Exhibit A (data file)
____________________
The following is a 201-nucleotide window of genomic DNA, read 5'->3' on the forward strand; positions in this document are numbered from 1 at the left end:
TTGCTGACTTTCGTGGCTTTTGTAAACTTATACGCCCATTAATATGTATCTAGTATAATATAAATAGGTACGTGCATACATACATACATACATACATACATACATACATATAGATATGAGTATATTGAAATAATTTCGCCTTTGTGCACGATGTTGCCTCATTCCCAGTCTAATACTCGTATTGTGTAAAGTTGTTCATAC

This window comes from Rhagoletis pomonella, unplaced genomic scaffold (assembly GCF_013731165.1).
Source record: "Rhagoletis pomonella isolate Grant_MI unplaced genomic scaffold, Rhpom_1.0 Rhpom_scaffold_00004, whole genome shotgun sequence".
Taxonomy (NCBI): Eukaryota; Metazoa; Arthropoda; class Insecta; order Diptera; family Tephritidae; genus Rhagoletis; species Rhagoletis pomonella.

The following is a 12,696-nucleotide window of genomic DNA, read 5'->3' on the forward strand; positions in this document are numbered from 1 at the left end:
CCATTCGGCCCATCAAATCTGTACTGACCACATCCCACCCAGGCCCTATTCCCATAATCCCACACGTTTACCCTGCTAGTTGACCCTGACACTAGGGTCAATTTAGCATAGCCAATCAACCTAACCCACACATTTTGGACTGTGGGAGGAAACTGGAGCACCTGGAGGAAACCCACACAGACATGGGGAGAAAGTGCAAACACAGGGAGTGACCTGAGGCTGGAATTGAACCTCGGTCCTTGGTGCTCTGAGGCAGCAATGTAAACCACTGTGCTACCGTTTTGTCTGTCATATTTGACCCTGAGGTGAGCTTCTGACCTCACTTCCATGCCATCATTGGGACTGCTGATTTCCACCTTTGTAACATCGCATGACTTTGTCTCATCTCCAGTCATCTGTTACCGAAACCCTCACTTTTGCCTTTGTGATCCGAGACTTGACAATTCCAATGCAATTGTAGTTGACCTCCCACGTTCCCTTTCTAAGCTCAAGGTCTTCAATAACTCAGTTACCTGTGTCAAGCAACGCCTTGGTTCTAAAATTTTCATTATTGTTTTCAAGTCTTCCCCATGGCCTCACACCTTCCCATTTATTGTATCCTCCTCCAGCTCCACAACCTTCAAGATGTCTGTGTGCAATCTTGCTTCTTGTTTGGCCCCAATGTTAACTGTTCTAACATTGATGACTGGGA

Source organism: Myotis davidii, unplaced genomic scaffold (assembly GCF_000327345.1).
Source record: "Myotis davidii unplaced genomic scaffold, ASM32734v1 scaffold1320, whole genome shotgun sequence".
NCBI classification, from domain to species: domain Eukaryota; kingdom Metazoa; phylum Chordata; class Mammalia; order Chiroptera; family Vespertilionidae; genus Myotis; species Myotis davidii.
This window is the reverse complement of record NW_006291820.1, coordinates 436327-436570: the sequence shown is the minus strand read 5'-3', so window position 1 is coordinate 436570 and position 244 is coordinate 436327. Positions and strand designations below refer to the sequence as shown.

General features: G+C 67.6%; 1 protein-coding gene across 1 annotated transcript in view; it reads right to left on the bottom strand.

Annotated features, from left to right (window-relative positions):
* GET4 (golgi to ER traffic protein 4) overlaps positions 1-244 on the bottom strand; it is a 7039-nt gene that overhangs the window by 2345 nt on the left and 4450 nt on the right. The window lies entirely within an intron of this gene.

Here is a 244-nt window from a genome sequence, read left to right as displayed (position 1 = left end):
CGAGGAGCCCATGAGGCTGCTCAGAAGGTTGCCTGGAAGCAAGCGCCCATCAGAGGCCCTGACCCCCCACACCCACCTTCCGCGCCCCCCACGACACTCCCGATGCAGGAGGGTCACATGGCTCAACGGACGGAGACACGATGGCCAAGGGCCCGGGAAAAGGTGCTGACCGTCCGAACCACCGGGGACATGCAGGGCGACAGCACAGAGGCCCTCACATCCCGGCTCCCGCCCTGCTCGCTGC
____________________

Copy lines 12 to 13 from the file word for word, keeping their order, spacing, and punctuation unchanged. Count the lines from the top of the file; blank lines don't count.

General features: G+C 67.6%; 1 protein-coding gene across 1 annotated transcript in view; it reads right to left on the bottom strand.

Annotated features, from left to right (window-relative positions):